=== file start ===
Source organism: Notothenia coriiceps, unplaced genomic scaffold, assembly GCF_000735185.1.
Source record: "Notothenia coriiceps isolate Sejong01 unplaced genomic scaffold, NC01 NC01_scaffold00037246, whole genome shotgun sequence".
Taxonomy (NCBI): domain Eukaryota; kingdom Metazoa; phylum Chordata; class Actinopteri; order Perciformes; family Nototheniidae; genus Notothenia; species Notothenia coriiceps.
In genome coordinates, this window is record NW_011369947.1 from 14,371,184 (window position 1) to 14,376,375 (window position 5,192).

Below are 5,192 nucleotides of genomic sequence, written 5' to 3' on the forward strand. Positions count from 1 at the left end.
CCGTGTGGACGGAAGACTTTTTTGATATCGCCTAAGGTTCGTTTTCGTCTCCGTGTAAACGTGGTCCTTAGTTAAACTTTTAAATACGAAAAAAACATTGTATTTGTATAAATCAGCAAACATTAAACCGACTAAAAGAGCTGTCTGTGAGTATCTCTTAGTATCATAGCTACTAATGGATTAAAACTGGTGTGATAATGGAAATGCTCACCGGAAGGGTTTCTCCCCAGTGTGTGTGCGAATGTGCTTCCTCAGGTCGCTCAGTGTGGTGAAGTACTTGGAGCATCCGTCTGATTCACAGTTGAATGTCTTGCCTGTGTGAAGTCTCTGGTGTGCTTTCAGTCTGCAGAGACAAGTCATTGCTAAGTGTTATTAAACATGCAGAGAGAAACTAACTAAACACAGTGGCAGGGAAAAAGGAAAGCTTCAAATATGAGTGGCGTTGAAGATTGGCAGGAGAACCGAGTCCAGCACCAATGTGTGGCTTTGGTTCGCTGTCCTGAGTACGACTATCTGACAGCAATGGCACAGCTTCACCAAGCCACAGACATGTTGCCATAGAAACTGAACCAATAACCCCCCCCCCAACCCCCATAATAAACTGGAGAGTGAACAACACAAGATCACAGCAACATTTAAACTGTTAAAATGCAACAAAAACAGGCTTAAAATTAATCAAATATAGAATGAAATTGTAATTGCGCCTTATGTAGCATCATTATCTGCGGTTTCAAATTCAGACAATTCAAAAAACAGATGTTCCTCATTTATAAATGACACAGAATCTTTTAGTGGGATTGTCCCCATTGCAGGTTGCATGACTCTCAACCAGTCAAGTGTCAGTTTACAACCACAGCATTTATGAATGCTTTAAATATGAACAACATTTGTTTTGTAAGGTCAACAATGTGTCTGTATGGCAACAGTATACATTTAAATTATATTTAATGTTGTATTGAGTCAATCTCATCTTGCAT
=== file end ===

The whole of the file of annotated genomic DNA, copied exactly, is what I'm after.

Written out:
Source organism: Notothenia coriiceps, unplaced genomic scaffold, assembly GCF_000735185.1.
Source record: "Notothenia coriiceps isolate Sejong01 unplaced genomic scaffold, NC01 NC01_scaffold00037246, whole genome shotgun sequence".
Taxonomy (NCBI): domain Eukaryota; kingdom Metazoa; phylum Chordata; class Actinopteri; order Perciformes; family Nototheniidae; genus Notothenia; species Notothenia coriiceps.
In genome coordinates, this window is record NW_011369947.1 from 14,371,184 (window position 1) to 14,376,375 (window position 5,192).

Below are 5,192 nucleotides of genomic sequence, written 5' to 3' on the forward strand. Positions count from 1 at the left end.
CCGTGTGGACGGAAGACTTTTTTGATATCGCCTAAGGTTCGTTTTCGTCTCCGTGTAAACGTGGTCCTTAGTTAAACTTTTAAATACGAAAAAAACATTGTATTTGTATAAATCAGCAAACATTAAACCGACTAAAAGAGCTGTCTGTGAGTATCTCTTAGTATCATAGCTACTAATGGATTAAAACTGGTGTGATAATGGAAATGCTCACCGGAAGGGTTTCTCCCCAGTGTGTGTGCGAATGTGCTTCCTCAGGTCGCTCAGTGTGGTGAAGTACTTGGAGCATCCGTCTGATTCACAGTTGAATGTCTTGCCTGTGTGAAGTCTCTGGTGTGCTTTCAGTCTGCAGAGACAAGTCATTGCTAAGTGTTATTAAACATGCAGAGAGAAACTAACTAAACACAGTGGCAGGGAAAAAGGAAAGCTTCAAATATGAGTGGCGTTGAAGATTGGCAGGAGAACCGAGTCCAGCACCAATGTGTGGCTTTGGTTCGCTGTCCTGAGTACGACTATCTGACAGCAATGGCACAGCTTCACCAAGCCACAGACATGTTGCCATAGAAACTGAACCAATAACCCCCCCCCCAACCCCCATAATAAACTGGAGAGTGAACAACACAAGATCACAGCAACATTTAAACTGTTAAAATGCAACAAAAACAGGCTTAAAATTAATCAAATATAGAATGAAATTGTAATTGCGCCTTATGTAGCATCATTATCTGCGGTTTCAAATTCAGACAATTCAAAAAACAGATGTTCCTCATTTATAAATGACACAGAATCTTTTAGTGGGATTGTCCCCATTGCAGGTTGCATGACTCTCAACCAGTCAAGTGTCAGTTTACAACCACAGCATTTATGAATGCTTTAAATATGAACAACATTTGTTTTGTAAGGTCAACAATGTGTCTGTATGGCAACAGTATACATTTAAATTATATTTAATGTTGTATTGAGTCAATCTCATCTTGCAT